BERLIN — Thousands of people took to the streets of Berlin on Saturday, demanding an end to the government measures to prevent the spread of the coronavirus that they argue violate their constitutional rights.
But before the march reached its final destination in the Tiergarten, the police shut down the protest, saying that demonstrators were not following social distancing rules. That came an hour after the police decreed that protesters would have to wear masks.
Officials estimated that 18,000 people had turned out to demonstrate.
Although Germany has been celebrated for its ability to manage the pandemic, allowing schools to reopen and its economy to show signs of rebounding, many Germans who have found themselves out of work or furloughed are angry and afraid they would not survive a second lockdown.
“This is the second demonstration I’ve taken part in my lifetime,” said Thomas Dausend, 64, from southwestern Germany. “I’m here for my children and my grandchildren.”
Chancellor Angela Merkel said on Friday that she believes that the pandemic will get worse as colder weather drives everyone back indoors.
“We have all enjoyed the freedoms and relative protection from aerosols in the summer, which is possible through life outdoors,” Ms. Merkel said during her traditional summer news conference. “We must expect that some things will be even more difficult in the coming months.”
German health authorities registered 1,571 new infections in the past 24 hours on Friday, a slight dip from a recent high point last week, when more than 2,000 new cases were registered in a single day, according to a New York Times database.
The group that organized the protest, based in the southwestern city of Stuttgart, is angry over the economic damage caused by the monthslong lockdown in the spring and restrictions imposed on public life that have led the German economy to shrink by 9.7 percent and caused millions to lose their jobs or be furloughed.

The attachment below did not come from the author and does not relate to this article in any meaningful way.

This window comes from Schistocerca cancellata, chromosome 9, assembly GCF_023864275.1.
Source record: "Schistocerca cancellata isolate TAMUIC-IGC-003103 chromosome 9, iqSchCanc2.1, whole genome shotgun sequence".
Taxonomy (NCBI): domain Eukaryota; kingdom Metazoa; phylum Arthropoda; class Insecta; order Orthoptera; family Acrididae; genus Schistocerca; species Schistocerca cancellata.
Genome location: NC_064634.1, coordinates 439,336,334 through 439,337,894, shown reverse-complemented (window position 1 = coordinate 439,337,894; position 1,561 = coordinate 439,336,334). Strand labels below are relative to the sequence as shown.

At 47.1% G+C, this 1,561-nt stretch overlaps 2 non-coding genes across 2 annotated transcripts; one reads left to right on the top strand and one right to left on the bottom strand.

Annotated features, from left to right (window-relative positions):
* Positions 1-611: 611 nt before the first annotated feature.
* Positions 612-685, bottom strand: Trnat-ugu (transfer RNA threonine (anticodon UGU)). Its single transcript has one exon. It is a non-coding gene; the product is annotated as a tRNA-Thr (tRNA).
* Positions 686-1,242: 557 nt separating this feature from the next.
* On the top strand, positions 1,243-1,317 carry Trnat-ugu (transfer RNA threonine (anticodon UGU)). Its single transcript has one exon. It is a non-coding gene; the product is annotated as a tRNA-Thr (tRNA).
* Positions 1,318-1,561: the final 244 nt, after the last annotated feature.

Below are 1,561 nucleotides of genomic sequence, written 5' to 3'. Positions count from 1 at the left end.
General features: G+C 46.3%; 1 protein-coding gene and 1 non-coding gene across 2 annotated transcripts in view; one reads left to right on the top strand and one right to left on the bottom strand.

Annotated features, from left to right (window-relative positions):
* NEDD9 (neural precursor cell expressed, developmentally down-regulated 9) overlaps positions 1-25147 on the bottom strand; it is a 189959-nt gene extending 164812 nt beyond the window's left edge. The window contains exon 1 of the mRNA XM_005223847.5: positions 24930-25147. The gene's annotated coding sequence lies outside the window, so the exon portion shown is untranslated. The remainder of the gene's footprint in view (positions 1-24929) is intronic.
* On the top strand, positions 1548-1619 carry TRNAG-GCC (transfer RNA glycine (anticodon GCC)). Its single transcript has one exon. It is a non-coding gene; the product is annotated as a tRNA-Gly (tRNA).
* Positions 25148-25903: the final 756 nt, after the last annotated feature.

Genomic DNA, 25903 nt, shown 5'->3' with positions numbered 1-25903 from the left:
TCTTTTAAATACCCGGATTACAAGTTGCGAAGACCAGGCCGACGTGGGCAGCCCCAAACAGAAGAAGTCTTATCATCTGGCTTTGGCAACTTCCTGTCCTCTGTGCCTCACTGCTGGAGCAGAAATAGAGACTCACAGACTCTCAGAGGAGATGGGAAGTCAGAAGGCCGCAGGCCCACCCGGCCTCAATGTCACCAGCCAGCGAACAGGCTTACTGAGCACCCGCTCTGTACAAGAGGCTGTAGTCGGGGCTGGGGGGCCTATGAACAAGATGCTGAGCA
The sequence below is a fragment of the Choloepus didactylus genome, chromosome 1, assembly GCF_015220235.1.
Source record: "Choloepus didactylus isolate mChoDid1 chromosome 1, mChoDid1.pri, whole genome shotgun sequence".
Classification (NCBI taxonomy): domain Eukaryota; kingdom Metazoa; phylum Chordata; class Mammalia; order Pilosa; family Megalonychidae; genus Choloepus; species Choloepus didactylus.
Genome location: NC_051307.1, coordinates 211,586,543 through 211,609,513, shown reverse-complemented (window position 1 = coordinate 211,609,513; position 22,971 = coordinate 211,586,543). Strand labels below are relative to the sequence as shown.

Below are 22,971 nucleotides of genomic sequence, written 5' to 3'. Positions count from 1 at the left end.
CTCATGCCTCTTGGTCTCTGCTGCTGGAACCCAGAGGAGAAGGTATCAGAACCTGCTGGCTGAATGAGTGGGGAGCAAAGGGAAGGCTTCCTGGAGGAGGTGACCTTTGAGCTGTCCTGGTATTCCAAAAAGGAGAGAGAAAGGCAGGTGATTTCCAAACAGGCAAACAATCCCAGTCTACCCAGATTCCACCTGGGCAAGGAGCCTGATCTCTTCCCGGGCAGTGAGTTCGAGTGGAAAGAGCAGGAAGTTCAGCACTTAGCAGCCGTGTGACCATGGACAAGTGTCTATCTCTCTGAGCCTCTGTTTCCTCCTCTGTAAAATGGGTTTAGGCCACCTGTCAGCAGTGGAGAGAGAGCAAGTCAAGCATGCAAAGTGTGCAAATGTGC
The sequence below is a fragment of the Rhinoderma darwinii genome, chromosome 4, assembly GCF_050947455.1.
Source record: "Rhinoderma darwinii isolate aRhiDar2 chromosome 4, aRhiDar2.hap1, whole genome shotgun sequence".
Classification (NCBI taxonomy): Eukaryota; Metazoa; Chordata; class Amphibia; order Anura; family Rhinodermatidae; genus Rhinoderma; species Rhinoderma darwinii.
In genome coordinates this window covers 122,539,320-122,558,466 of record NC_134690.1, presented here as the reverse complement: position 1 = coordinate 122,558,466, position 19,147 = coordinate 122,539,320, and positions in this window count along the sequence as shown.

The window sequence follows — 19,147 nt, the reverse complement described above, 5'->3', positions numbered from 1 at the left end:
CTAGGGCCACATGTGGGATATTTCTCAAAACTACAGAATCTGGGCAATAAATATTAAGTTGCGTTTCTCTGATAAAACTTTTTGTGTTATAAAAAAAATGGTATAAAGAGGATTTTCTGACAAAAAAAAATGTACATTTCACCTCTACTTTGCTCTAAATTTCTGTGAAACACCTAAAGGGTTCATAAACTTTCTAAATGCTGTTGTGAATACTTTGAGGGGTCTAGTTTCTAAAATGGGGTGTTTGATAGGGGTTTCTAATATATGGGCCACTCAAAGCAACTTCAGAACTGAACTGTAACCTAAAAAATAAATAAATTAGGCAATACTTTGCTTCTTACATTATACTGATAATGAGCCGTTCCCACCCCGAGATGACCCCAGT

For the AfD, the demonstration provided a chance to highlight criticism of Ms. Merkel’s government, which has enjoyed widespread success and made Germany the envy of many countries for its handling of the virus.
Berlin security authorities sought to ban the protest over fears that participants would violate laws intended to prevent the spread of the virus. But supporters of the demonstration assailed the ban as an attempt to stifle citizens’ freedom and a violation of their constitutional rights.
“The decision is a victory for freedom over the established parties’ antidemocratic, ideology-driven policy of prohibition and paternalism,” said Tino Chrupalla, a spokesman for the AfD, which is the largest opposition party in Parliament.
Earlier this month, the police broke up a similar protest after an estimated 20,000 demonstrators, defying orders that they wear masks and keep a distance of at least five feet from one another, marched along the same route demanding an end to the restrictions.
Berlin’s top security official, Andreas Geisel, cited behavior during the Aug. 1 demonstration in welcoming the initial decision to ban Saturday’s protest, a decision that was later overturned. Nevertheless, Mr. Geisel said he was “not prepared to accept that Berlin is abused a second time as a stage for corona deniers” and “right-wing extremists.”